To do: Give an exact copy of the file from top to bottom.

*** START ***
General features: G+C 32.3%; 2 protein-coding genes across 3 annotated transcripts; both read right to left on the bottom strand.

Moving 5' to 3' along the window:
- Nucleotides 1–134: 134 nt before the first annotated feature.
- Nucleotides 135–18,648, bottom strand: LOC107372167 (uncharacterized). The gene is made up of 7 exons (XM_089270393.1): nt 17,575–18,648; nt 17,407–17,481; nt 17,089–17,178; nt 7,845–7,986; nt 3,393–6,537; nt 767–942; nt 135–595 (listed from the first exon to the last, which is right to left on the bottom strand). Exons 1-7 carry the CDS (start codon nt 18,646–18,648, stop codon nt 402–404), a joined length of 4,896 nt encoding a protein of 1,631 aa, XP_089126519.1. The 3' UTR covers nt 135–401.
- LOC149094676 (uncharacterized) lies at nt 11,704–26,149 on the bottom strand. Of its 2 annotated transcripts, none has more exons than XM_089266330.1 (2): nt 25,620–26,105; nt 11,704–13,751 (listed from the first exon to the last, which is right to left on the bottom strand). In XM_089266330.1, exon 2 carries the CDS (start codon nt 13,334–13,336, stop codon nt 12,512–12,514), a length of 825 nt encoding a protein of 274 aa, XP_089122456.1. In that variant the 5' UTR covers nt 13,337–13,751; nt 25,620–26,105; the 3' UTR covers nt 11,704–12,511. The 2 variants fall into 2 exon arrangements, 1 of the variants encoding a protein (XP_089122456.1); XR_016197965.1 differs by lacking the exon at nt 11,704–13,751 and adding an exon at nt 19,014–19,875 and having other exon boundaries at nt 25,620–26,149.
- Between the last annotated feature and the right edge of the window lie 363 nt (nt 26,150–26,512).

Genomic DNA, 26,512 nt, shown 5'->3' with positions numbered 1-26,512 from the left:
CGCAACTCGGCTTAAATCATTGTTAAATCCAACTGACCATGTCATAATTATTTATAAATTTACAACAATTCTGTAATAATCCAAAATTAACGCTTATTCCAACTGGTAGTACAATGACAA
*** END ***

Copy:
General features: G+C 32.3%; 2 protein-coding genes across 3 annotated transcripts; both read right to left on the bottom strand.

Moving 5' to 3' along the window:
- Nucleotides 1–134: 134 nt before the first annotated feature.
- Nucleotides 135–18,648, bottom strand: LOC107372167 (uncharacterized). The gene is made up of 7 exons (XM_089270393.1): nt 17,575–18,648; nt 17,407–17,481; nt 17,089–17,178; nt 7,845–7,986; nt 3,393–6,537; nt 767–942; nt 135–595 (listed from the first exon to the last, which is right to left on the bottom strand). Exons 1-7 carry the CDS (start codon nt 18,646–18,648, stop codon nt 402–404), a joined length of 4,896 nt encoding a protein of 1,631 aa, XP_089126519.1. The 3' UTR covers nt 135–401.
- LOC149094676 (uncharacterized) lies at nt 11,704–26,149 on the bottom strand. Of its 2 annotated transcripts, none has more exons than XM_089266330.1 (2): nt 25,620–26,105; nt 11,704–13,751 (listed from the first exon to the last, which is right to left on the bottom strand). In XM_089266330.1, exon 2 carries the CDS (start codon nt 13,334–13,336, stop codon nt 12,512–12,514), a length of 825 nt encoding a protein of 274 aa, XP_089122456.1. In that variant the 5' UTR covers nt 13,337–13,751; nt 25,620–26,105; the 3' UTR covers nt 11,704–12,511. The 2 variants fall into 2 exon arrangements, 1 of the variants encoding a protein (XP_089122456.1); XR_016197965.1 differs by lacking the exon at nt 11,704–13,751 and adding an exon at nt 19,014–19,875 and having other exon boundaries at nt 25,620–26,149.
- Between the last annotated feature and the right edge of the window lie 363 nt (nt 26,150–26,512).

Genomic DNA, 26,512 nt, shown 5'->3' with positions numbered 1-26,512 from the left:
CGCAACTCGGCTTAAATCATTGTTAAATCCAACTGACCATGTCATAATTATTTATAAATTTACAACAATTCTGTAATAATCCAAAATTAACGCTTATTCCAACTGGTAGTACAATGACAA